2016 was on track for the 6th straight year of economic growth, around the 2% range which shows a good rate of growth without being too high. The Economist magazine is predicting 2.3% growth in 2017, and 2.1% in 2018.




US Real Income Growth.png

The unemployment rate gives a good indication of the strength of an economy, as when more people have jobs, there is more money to be spent and thus more economic growth. Higher employment rates mean incomes are lower, less money available to be spent, downward pressure on prices, and thus economic contraction.

The US unemployment has continued to drop in 2016, keeping up with the trend from 2010. Interestingly, the Shadow Stats (John Williams website) show no real drop in unemployment since 2010. When we compare this data with real (inflation-adjusted) income growth, aside from 2014, we are not seeing an increase in average incomes. This could mean that either: A) Unemployment has not actually been coming down enough which would create income growth, or B) There are other factors at play causing income growth to stay muted.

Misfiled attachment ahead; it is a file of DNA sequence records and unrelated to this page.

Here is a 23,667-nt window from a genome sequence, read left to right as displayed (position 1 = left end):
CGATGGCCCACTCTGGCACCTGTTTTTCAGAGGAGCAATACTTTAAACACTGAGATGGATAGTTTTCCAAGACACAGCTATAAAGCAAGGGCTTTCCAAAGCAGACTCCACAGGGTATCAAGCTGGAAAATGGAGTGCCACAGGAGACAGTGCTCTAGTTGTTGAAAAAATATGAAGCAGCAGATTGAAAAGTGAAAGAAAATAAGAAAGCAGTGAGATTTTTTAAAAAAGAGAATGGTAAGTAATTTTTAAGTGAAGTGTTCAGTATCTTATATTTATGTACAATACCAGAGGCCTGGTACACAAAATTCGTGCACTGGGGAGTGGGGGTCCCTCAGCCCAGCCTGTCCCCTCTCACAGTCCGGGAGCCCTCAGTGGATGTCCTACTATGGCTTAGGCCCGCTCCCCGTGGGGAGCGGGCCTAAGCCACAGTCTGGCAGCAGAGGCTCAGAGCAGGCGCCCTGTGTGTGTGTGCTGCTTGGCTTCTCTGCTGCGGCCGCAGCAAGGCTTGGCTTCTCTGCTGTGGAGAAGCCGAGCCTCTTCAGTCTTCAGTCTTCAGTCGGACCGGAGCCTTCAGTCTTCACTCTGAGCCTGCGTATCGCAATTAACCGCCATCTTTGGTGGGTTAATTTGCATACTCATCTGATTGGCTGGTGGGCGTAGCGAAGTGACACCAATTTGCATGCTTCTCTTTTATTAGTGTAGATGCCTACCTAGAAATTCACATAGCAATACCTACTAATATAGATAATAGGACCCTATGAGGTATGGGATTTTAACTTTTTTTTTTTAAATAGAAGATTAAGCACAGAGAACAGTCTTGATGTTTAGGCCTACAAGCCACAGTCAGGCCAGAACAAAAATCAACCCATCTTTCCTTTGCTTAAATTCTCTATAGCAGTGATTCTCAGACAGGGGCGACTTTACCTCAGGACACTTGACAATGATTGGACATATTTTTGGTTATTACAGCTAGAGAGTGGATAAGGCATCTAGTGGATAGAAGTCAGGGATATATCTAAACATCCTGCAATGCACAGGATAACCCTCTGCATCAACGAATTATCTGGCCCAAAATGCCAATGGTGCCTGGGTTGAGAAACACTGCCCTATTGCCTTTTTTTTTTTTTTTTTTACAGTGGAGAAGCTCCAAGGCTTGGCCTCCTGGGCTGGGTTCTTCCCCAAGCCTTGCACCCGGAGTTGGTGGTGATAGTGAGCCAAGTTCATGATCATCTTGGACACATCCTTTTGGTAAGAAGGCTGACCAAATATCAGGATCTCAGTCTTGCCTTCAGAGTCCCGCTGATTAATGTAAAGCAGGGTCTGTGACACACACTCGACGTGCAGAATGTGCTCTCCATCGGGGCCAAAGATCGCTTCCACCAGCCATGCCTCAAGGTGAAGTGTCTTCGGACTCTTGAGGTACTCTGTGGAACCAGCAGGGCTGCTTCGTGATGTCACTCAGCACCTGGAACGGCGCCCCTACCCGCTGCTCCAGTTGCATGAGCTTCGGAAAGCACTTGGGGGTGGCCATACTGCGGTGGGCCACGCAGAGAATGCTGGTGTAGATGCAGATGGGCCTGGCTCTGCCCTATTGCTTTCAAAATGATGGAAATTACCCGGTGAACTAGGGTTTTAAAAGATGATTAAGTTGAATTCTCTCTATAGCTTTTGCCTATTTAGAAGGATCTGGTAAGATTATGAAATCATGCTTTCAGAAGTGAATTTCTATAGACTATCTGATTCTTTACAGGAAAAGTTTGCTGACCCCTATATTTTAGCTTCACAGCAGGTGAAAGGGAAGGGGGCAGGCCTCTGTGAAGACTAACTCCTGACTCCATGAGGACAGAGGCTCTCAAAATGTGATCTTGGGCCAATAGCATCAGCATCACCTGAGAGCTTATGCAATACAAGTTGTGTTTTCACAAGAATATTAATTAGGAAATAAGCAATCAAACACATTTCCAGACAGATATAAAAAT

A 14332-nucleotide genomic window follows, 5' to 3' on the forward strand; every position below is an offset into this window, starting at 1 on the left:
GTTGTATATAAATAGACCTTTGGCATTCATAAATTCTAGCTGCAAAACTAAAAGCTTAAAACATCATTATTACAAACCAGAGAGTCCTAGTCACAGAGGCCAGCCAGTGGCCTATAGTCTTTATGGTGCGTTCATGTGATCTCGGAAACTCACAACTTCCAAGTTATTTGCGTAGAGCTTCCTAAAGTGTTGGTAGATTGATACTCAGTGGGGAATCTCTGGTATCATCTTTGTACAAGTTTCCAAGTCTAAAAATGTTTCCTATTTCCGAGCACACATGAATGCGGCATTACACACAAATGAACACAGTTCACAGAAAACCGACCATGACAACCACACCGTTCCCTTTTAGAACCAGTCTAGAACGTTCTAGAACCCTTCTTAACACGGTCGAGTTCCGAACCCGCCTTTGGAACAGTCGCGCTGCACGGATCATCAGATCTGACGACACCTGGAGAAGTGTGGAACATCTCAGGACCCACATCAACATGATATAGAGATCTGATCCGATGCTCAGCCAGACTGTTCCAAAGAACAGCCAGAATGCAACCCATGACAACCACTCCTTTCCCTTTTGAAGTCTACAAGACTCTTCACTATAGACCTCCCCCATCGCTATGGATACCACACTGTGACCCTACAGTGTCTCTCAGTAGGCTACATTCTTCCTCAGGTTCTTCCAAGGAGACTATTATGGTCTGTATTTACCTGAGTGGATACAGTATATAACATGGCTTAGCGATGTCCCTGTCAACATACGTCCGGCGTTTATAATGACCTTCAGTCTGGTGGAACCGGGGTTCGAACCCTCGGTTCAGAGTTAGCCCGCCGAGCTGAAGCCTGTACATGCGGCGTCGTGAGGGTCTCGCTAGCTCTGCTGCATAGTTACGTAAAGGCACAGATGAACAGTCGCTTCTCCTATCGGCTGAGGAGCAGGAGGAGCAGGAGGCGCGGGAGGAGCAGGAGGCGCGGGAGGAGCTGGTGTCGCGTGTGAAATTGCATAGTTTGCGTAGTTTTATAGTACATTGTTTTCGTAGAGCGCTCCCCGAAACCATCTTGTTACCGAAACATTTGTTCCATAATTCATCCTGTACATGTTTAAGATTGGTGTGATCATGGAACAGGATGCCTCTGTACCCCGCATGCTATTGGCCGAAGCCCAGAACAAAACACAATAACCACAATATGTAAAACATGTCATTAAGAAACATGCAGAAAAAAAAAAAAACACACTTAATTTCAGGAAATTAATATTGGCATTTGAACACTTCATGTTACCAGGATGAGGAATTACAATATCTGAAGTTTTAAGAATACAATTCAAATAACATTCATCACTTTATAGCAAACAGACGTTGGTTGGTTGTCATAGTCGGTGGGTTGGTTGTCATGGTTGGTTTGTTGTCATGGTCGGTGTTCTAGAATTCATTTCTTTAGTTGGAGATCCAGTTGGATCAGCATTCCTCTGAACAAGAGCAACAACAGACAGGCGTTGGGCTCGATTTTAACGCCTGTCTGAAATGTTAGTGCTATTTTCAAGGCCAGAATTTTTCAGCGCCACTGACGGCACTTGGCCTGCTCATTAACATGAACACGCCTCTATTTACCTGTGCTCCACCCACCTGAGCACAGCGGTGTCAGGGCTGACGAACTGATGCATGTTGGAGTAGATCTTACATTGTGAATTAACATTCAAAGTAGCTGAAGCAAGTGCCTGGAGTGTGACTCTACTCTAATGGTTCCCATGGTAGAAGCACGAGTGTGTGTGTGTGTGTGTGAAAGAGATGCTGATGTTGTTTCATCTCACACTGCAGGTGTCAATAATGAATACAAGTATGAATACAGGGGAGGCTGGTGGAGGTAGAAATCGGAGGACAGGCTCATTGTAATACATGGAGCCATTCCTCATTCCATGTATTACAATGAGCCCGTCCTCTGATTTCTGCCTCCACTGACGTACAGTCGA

US Debt

US Debt.png

This is by far the most interesting data. The US national debt stands at nearly $20 trillion dollars. That’s almost $167,000 of debt per taxpayer. This means at 2% interest, the US government pays $400 billion dollars in interest payments. If interest rates rise to 4%, that means interest payments will rise to $800 billion dollars, which is 25% of the US government’s tax revenue. What that means to me is that the Fed is likely going to keep interest rates low because they cannot afford for them to increase until wages start to increase and thus increase tax revenue.

That said, this is the biggest upcoming risk for the US and World economies. Ray Dalio has a great video on short-term and long-term debt cycles here: He discusses that a “deleveraging” happens about every 75-100 years when debt becomes so high it can no longer be serviced. Based on the numbers above, it feels like a deleveraging cycle is close at hand. While it would be hard to predict exactly what will cause that cycle to begin and when I will be watching for the US dollar index to start falling as an indication that confidence the in the US economy has been lost.